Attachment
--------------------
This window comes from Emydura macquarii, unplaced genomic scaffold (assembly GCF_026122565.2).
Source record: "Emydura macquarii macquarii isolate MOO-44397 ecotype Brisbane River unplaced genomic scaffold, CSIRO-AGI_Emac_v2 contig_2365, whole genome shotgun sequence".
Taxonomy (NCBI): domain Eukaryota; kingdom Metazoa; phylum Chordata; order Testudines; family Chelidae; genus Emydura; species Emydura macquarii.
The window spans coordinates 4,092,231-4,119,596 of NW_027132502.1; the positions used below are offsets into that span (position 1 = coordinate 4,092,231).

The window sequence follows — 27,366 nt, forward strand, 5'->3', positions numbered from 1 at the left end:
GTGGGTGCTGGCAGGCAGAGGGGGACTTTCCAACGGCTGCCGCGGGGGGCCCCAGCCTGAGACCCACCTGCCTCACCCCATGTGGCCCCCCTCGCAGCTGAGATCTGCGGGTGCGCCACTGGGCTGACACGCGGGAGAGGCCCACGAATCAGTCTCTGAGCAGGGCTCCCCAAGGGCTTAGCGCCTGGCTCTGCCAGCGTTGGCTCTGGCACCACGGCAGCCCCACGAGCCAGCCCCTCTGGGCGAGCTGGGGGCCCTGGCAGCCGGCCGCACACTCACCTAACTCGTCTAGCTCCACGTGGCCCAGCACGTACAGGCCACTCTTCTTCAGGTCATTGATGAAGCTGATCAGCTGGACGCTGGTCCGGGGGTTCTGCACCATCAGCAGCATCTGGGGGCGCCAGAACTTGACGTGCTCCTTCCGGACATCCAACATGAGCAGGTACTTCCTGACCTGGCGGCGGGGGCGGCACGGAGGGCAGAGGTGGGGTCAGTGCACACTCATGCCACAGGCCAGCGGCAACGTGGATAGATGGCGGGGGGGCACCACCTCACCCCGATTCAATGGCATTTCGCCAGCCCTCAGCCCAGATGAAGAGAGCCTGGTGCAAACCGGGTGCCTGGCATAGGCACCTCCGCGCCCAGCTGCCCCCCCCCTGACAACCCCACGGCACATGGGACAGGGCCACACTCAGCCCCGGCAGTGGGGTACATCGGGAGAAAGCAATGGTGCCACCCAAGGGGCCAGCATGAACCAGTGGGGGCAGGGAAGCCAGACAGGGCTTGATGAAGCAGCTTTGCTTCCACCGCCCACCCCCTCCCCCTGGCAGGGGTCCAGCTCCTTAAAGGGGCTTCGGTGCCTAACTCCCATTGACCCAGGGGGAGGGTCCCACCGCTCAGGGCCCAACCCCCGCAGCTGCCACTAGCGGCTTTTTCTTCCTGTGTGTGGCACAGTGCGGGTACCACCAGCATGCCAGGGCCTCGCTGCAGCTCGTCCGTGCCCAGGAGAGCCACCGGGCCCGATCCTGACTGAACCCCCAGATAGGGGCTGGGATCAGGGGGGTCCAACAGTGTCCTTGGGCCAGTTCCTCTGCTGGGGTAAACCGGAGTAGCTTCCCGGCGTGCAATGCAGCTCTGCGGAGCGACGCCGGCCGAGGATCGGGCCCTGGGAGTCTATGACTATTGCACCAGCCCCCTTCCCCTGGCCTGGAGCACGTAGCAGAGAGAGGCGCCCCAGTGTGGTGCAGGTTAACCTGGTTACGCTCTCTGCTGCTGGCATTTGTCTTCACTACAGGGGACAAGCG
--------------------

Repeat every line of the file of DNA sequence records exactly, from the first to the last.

This window comes from Emydura macquarii, unplaced genomic scaffold (assembly GCF_026122565.2).
Source record: "Emydura macquarii macquarii isolate MOO-44397 ecotype Brisbane River unplaced genomic scaffold, CSIRO-AGI_Emac_v2 contig_2365, whole genome shotgun sequence".
Taxonomy (NCBI): domain Eukaryota; kingdom Metazoa; phylum Chordata; order Testudines; family Chelidae; genus Emydura; species Emydura macquarii.
The window spans coordinates 4,092,231-4,119,596 of NW_027132502.1; the positions used below are offsets into that span (position 1 = coordinate 4,092,231).

The window sequence follows — 27,366 nt, forward strand, 5'->3', positions numbered from 1 at the left end:
GTGGGTGCTGGCAGGCAGAGGGGGACTTTCCAACGGCTGCCGCGGGGGGCCCCAGCCTGAGACCCACCTGCCTCACCCCATGTGGCCCCCCTCGCAGCTGAGATCTGCGGGTGCGCCACTGGGCTGACACGCGGGAGAGGCCCACGAATCAGTCTCTGAGCAGGGCTCCCCAAGGGCTTAGCGCCTGGCTCTGCCAGCGTTGGCTCTGGCACCACGGCAGCCCCACGAGCCAGCCCCTCTGGGCGAGCTGGGGGCCCTGGCAGCCGGCCGCACACTCACCTAACTCGTCTAGCTCCACGTGGCCCAGCACGTACAGGCCACTCTTCTTCAGGTCATTGATGAAGCTGATCAGCTGGACGCTGGTCCGGGGGTTCTGCACCATCAGCAGCATCTGGGGGCGCCAGAACTTGACGTGCTCCTTCCGGACATCCAACATGAGCAGGTACTTCCTGACCTGGCGGCGGGGGCGGCACGGAGGGCAGAGGTGGGGTCAGTGCACACTCATGCCACAGGCCAGCGGCAACGTGGATAGATGGCGGGGGGGCACCACCTCACCCCGATTCAATGGCATTTCGCCAGCCCTCAGCCCAGATGAAGAGAGCCTGGTGCAAACCGGGTGCCTGGCATAGGCACCTCCGCGCCCAGCTGCCCCCCCCCTGACAACCCCACGGCACATGGGACAGGGCCACACTCAGCCCCGGCAGTGGGGTACATCGGGAGAAAGCAATGGTGCCACCCAAGGGGCCAGCATGAACCAGTGGGGGCAGGGAAGCCAGACAGGGCTTGATGAAGCAGCTTTGCTTCCACCGCCCACCCCCTCCCCCTGGCAGGGGTCCAGCTCCTTAAAGGGGCTTCGGTGCCTAACTCCCATTGACCCAGGGGGAGGGTCCCACCGCTCAGGGCCCAACCCCCGCAGCTGCCACTAGCGGCTTTTTCTTCCTGTGTGTGGCACAGTGCGGGTACCACCAGCATGCCAGGGCCTCGCTGCAGCTCGTCCGTGCCCAGGAGAGCCACCGGGCCCGATCCTGACTGAACCCCCAGATAGGGGCTGGGATCAGGGGGGTCCAACAGTGTCCTTGGGCCAGTTCCTCTGCTGGGGTAAACCGGAGTAGCTTCCCGGCGTGCAATGCAGCTCTGCGGAGCGACGCCGGCCGAGGATCGGGCCCTGGGAGTCTATGACTATTGCACCAGCCCCCTTCCCCTGGCCTGGAGCACGTAGCAGAGAGAGGCGCCCCAGTGTGGTGCAGGTTAACCTGGTTACGCTCTCTGCTGCTGGCATTTGTCTTCACTACAGGGGACAAGCG